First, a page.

The sequential extraction procedure started by shaking 1 g of sediment with 40 mL of acetic acid (0.11 mol L-1) for 16 h in a horizontal mechanical shaker at 40 rpm. After centrifugation at 4000 rpm for 15 min, the first extract A was collected in a polypropylene bottle and stored at 4 °C until analysis. The insoluble residue was washed with 20 mL water by shaking at 40 rpm for 15 min and then adding 40 mL of hydroxylamine chloride (0.1 mol L-1) adjusted to pH 2 with nitric acid. The second extract, B, was collected and the insoluble residue washed as described before. In sequence, the residue received five aliquots of 2 mL of hydrogen peroxide (8.8 mol L-1), waiting some minutes between additions to avoid losses due to the violent reaction with organic matter. Finally, the solution was diluted to 50 mL with ammonium acetate (1 mol L1) and pH adjusted to 2 with nitric acid. The extraction was repeated. The extract C was collected and the residue washed. The insoluble residue was dried at 40 °C and transferred to PTFE bombs, received 15 mL of aqua regia, were closed and heated to 160 °C for 12 h. After cooling, the bombs were opened and the acids were evaporated to near dryness. For a second time, the aqua regia was added, the bombs were closed, heated, cooled, opened and the acids evaporated. Then, 20 mL of concentrated hydrofluoric acid was added, the bombs were closed and heated to 140 °C for 8 h. The bombs were once more opened and the acids evaporated to near dryness. Finally, an aliquot of 5 mL of concentrated HClO4 was added, heated to 210 °C and taken to complete dryness. After cooling, the sample volume was completed to 100 mL with 0.5 mol L-1 HNO3.
Isotope Dilution Method
The ID method is based on spiking the sample with a known amount of the enriched isotope, thus changing the natural isotopic ratio.18 The analytical procedure began by analysing the samples to estimate the elemental concentrations (C) and to verify the isotopic abundances (A and B).18,19 In addition, the isotopic abundances and the concentrations of the spike solutions were verified. Hence, using the sample and spike isotopic abundances the masses of enriched materials to be added to the samples were calculated. Considering the best precision, the target solution must attain an isotope ratio close to one.18 However, the spikes 63Cu, 208Pb and 66Zn are enriched naturally in the most abundant isotope and 112Cd is not depleted enough to reach an isotope ratio near to one, without significantly increasing the propagated error in the final calculated concentration.20 Therefore, to minimize the propagated error, the optimum isotope ratio was calculated according to equation 1, described in detail elsewhere:19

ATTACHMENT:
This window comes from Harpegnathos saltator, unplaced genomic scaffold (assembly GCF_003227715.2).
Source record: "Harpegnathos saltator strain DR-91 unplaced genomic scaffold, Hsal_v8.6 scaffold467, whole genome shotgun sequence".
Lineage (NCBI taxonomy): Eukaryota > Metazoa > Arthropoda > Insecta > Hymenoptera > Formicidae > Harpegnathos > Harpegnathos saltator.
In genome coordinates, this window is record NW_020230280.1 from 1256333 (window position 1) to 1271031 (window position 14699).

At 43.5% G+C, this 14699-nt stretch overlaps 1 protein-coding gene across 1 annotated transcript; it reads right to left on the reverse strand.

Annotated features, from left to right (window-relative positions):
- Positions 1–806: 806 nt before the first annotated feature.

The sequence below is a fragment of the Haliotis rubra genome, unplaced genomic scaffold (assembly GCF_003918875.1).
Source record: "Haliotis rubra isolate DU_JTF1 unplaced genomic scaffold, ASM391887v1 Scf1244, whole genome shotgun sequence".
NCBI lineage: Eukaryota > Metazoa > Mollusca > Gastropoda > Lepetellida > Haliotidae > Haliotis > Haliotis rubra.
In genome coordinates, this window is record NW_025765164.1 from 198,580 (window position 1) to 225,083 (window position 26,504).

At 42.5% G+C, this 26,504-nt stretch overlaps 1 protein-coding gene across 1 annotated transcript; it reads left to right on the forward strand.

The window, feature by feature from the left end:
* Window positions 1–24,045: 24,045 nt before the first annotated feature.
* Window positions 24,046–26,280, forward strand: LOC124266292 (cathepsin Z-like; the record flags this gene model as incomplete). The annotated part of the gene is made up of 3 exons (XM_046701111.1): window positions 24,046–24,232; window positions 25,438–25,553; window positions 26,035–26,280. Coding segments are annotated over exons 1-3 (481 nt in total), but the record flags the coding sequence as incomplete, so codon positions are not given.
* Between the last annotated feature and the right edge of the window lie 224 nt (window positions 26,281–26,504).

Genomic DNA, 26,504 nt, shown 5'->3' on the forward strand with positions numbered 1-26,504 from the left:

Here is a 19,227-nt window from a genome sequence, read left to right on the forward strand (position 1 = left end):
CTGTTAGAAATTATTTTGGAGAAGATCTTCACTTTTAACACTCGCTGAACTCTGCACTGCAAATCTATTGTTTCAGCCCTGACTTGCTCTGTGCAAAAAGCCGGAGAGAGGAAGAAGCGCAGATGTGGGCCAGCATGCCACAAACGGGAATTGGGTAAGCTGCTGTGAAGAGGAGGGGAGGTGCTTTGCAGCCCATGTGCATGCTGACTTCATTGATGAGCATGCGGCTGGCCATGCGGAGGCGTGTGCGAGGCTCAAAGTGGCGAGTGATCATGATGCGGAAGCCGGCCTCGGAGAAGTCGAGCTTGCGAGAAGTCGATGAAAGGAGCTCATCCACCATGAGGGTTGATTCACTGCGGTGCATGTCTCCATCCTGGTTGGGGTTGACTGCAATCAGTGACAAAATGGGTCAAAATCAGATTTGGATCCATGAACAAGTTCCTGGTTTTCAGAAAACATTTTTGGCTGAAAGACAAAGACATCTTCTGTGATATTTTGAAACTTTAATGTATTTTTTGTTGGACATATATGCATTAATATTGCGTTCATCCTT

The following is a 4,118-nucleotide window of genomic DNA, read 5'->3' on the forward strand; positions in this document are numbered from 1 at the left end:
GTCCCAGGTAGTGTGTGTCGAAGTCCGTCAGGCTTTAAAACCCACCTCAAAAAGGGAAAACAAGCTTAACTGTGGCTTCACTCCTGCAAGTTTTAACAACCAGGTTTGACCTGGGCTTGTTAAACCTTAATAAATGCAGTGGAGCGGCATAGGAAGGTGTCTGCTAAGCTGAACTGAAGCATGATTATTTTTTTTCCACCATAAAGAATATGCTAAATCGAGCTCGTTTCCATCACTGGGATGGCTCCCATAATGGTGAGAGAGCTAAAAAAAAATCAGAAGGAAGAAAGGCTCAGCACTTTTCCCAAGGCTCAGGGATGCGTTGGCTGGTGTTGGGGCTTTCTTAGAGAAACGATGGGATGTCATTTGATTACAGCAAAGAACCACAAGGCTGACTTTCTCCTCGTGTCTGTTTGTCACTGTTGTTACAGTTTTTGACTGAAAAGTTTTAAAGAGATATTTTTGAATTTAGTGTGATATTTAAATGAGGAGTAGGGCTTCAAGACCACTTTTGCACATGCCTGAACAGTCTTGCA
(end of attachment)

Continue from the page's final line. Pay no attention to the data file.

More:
where Rot = optimum isotope ratio; Rn = natural isotope ratio in the sample and Rs = isotope ratio in the enriched material.
Subsequently, the spike mass (Ms) to be added was calculated by the reverse isotope dilution equation (equation 2):
where Ms = spike mass (mg); K = natural atomic mass/enriched atomic mass; M = sample mass (mg); Rot = optimum isotope ratio; A and B are the isotopic abundances in the sample (at. %), AS and BS are the spike isotopic abundances (at. %).
Next, the altered isotope ratio (R) was measured. Using this value, the element concentration in the sample was calculated by the isotope dilution equation (equation 3):18
where C = analyte concentration (mg L1); R = measured isotope ratio in the final solution; Ws = spike volume (L); W = sample volume (L).
Results and Discussion
Repeated determinations of Ca, Mg, Fe and Ti in five sediment sub-samples by ICP-MS present less than 5% variability, confirming the homogeneous distribution of these elements.
The concentrations of Cd, Cu, Pb and Zn in the extracted solutions of sediments, presented in Table 2, were estimated by external calibration using In as internal standard. For this estimation, however, the sample matrices produced by the application of the BCR protocol were different from that of the standard solution used.
The detection limits (DL) calculated using 3s of each blank solution are presented in Table 3. Despite the high DL's obtained in this work, the limits for all the extracts were adequate to determine the target elements in all samples.